t From joints of lower extremity.
STREPTOCOCCAL CELL WALL-INDUCED POLYARTHRITIS
1447
Figure 4. Cutaneous inflammatory responses of LEWM and F344/N females after injection of sonicated group A streptococcal cell walls (100
pg of cell wall rhamnose in 0.1 ml of phosphate buffered saline). A , C . and E show the response at 24 hours, 72 hours, and 2 weeks, respectively,
in LEW/N females. B, D, and F show the response at 24 hours, 72 hours, and 2 weeks, respectively. in F344/N females (original magnification
x 130).
mononuclear inflammatory infiltrate at 72 hours. Similar findings were noted after cell wall injection into the
footpads (data not shown). Of particular note, after 2
weeks the LEW/N females still exhibited significant
mononuclear cell infiltration at the site of injection.
but the F344/N demonstrated substantial resolution of
the lesion-only sparse residual mononuclear infiltration remained. In summary, the F344/N females responded acutely but appeared to resolve the lesions
more rapidly than the LEW/N females.
Inflammatory reaction to intraperitoneal injection of group A streptococcal cell walls. To obtain
additional evidence that the relative arthritis resistance observed in F344/N females was not trivially
explained by generalized unresponsiveness to streptococcal cell walls, we further characterized the inflammatory reaction at various times in the spleens of
injected LEW/N and F344/N females. As stated above
and previously published (16), the spleens from both
LEW/N and F344/N females displayed evidence of
WILDER ET AL
Table 2. Splenic mononuclear cells from group A streptococcal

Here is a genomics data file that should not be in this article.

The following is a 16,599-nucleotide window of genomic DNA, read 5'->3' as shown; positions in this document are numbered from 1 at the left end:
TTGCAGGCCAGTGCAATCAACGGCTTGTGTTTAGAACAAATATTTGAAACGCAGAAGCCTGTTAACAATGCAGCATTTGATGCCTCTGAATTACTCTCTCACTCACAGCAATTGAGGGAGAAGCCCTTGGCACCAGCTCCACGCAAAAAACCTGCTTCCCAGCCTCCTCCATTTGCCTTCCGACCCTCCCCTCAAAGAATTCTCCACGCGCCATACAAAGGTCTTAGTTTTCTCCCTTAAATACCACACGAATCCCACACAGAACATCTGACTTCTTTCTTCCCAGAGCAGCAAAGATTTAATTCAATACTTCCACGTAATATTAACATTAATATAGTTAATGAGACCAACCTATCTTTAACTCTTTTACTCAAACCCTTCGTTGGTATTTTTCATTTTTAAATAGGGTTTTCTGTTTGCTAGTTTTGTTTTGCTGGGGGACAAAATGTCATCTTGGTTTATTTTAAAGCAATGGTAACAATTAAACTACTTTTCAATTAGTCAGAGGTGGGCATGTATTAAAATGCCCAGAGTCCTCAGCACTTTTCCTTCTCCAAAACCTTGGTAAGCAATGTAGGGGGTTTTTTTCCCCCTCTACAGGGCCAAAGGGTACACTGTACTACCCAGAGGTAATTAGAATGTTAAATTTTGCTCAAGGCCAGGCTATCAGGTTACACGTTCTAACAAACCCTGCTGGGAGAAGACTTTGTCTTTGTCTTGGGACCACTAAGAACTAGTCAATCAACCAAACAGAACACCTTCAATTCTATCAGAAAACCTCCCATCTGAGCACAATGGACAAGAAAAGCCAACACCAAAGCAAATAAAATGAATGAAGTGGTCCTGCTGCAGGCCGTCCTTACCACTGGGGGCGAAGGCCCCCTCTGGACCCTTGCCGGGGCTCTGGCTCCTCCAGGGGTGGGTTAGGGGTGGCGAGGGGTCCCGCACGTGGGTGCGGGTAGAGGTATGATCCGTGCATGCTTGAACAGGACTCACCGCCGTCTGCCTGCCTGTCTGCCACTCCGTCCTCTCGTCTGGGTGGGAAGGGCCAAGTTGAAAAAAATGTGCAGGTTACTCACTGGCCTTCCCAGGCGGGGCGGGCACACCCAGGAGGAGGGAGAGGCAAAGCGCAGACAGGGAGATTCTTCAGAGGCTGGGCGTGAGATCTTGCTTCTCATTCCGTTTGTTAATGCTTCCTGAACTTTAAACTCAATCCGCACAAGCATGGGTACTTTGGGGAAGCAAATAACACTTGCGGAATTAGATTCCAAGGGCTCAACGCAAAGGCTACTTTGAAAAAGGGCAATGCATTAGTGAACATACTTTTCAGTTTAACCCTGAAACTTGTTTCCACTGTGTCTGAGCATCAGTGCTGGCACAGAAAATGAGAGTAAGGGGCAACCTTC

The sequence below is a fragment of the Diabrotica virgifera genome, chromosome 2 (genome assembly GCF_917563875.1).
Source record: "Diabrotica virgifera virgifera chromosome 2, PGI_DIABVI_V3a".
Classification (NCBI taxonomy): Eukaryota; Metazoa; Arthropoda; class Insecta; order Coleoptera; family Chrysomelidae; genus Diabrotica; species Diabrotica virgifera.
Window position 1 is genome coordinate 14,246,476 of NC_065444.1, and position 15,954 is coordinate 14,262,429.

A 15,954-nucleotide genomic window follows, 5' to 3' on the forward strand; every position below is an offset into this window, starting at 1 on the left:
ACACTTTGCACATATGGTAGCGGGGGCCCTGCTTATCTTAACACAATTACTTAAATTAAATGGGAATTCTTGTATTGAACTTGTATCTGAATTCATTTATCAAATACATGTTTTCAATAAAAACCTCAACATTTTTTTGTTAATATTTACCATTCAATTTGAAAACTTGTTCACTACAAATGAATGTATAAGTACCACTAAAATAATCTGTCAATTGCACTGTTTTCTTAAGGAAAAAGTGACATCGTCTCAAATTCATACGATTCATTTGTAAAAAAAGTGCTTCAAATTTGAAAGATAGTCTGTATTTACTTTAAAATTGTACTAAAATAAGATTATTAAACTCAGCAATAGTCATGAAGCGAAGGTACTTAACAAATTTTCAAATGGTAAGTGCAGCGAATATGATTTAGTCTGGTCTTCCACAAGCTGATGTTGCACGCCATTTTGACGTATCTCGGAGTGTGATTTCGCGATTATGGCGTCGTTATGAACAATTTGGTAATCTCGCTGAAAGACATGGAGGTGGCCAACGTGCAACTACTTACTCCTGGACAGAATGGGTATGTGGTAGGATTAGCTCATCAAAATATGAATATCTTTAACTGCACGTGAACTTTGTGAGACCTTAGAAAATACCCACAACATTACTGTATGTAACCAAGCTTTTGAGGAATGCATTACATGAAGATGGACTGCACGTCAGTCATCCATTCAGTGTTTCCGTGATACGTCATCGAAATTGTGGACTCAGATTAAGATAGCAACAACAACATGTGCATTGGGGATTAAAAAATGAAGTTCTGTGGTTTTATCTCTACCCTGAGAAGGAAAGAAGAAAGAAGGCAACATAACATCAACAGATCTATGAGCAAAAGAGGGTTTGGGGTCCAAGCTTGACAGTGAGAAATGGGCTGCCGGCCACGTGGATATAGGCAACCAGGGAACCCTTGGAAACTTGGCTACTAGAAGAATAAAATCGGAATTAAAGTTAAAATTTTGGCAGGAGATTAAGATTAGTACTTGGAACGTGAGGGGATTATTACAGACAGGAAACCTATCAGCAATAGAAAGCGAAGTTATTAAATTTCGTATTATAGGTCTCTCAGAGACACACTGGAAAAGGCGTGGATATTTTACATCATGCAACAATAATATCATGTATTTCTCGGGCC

cell wall (SCW) injected rats have an increased frequency of
macrophages relative to lymphocytes
Frequency of nonspecific esterase
positive cells andlor cells
ingesting latex beads (% of total
mononuclear cells)*
Source of mononuclear cells
F344lN spleen
Saline injected
SCW injected
LEW/N spleen
Saline injected
SCW injected
Table 4. Production of monocyte chemotactic factor by spleen cell
cultures of group A streptococcal cell wall (SCW) injected and
control rats
Macrophage chemotaxis (cellsloil
immersion field)*
~~
Mediator source
3 weeks after injection 6 weeks after injection
F344/N
Saline injected
SCW injected
LEWIN
Saline injected
SCW injected
Rat C5at
Media only
7.4 f 2
13.7 + 3
7.0 2 2
14.9 2 3
* Mean + standard deviation.
2 + 2
80 2 14
1 2 2
47 2 7
2 2 2
5 9 2 10
49 2 8
1 2 2
1 2
7 2
50 _t
1+
* Chemotaxis expressed as mean
t Endotoxin activated normal rat
clinical and histopathologic abnormalities including an
increase in weight and mononuclear cell number (1.5to 4-fold). The increase in mononuclear cell number
could be attributed to an increase in macrophages as
indicated by enumeration of cells which phagocytosed